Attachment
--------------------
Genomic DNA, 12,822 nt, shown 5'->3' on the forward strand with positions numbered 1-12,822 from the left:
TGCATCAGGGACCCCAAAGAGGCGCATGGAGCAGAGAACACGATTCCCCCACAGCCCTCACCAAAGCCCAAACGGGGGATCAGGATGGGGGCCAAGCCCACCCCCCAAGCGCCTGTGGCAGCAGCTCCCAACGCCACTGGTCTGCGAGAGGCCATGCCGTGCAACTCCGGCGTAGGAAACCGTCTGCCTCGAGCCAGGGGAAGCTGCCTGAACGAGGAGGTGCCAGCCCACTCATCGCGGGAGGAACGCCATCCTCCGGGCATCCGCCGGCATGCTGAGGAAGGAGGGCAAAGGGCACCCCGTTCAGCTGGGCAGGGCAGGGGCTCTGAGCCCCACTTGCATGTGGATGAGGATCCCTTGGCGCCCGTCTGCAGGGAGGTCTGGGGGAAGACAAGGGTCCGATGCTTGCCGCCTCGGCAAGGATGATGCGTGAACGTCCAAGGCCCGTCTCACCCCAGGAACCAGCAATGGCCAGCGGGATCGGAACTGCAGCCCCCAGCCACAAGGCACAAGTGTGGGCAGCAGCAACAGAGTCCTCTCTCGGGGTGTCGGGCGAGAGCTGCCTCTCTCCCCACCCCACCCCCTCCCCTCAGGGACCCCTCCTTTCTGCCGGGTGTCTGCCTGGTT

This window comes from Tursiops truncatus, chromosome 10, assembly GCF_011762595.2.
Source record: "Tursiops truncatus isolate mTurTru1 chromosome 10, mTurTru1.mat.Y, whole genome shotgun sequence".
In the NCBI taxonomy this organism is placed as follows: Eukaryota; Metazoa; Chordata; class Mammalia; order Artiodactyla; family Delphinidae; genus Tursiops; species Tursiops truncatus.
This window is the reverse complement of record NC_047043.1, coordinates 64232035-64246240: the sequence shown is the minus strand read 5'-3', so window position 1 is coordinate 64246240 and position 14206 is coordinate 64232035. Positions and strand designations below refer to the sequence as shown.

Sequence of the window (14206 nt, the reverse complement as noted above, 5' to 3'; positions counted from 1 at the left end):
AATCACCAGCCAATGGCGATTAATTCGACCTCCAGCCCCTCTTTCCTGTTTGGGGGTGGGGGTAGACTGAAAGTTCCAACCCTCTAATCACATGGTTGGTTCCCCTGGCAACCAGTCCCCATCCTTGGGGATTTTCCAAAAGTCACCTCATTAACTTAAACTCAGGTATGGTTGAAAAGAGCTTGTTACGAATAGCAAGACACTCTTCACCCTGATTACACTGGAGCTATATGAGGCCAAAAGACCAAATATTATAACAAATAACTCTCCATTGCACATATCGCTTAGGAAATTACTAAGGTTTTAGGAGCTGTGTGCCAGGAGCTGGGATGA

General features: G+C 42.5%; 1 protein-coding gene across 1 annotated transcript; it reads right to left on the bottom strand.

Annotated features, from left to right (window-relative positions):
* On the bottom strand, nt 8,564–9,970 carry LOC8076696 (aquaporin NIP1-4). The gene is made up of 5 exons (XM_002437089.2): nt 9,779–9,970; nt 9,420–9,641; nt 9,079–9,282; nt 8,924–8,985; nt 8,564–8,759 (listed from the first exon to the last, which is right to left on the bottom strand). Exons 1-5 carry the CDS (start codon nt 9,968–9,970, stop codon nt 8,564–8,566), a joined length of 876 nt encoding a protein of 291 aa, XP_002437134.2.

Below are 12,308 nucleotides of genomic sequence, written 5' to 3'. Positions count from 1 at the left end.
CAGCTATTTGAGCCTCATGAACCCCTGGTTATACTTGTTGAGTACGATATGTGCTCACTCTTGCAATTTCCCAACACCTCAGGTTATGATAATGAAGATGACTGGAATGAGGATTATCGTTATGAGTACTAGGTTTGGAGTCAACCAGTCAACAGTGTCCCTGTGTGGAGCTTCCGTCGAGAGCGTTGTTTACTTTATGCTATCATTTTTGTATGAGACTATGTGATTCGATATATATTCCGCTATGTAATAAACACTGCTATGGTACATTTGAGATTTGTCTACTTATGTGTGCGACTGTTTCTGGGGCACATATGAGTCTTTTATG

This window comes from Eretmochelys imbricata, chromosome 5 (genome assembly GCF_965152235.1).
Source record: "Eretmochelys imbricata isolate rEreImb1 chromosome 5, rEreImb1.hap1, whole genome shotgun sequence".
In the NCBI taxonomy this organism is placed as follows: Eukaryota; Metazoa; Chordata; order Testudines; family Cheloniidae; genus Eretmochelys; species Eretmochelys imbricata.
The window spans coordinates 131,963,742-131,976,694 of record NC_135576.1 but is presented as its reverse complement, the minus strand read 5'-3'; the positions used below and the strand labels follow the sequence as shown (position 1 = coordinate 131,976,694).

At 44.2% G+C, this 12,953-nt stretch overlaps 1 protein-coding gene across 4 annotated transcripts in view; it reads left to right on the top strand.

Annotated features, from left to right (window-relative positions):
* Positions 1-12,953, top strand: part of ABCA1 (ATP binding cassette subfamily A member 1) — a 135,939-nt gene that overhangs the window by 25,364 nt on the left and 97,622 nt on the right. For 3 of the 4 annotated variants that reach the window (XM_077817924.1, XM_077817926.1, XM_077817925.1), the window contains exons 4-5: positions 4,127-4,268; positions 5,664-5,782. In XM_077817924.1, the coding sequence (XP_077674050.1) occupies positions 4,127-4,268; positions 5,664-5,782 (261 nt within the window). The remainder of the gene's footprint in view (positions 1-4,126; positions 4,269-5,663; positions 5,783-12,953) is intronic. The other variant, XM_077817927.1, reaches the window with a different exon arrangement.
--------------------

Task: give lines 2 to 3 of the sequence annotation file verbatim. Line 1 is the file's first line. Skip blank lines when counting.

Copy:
TGCATCAGGGACCCCAAAGAGGCGCATGGAGCAGAGAACACGATTCCCCCACAGCCCTCACCAAAGCCCAAACGGGGGATCAGGATGGGGGCCAAGCCCACCCCCCAAGCGCCTGTGGCAGCAGCTCCCAACGCCACTGGTCTGCGAGAGGCCATGCCGTGCAACTCCGGCGTAGGAAACCGTCTGCCTCGAGCCAGGGGAAGCTGCCTGAACGAGGAGGTGCCAGCCCACTCATCGCGGGAGGAACGCCATCCTCCGGGCATCCGCCGGCATGCTGAGGAAGGAGGGCAAAGGGCACCCCGTTCAGCTGGGCAGGGCAGGGGCTCTGAGCCCCACTTGCATGTGGATGAGGATCCCTTGGCGCCCGTCTGCAGGGAGGTCTGGGGGAAGACAAGGGTCCGATGCTTGCCGCCTCGGCAAGGATGATGCGTGAACGTCCAAGGCCCGTCTCACCCCAGGAACCAGCAATGGCCAGCGGGATCGGAACTGCAGCCCCCAGCCACAAGGCACAAGTGTGGGCAGCAGCAACAGAGTCCTCTCTCGGGGTGTCGGGCGAGAGCTGCCTCTCTCCCCACCCCACCCCCTCCCCTCAGGGACCCCTCCTTTCTGCCGGGTGTCTGCCTGGTT

This window comes from Tursiops truncatus, chromosome 10, assembly GCF_011762595.2.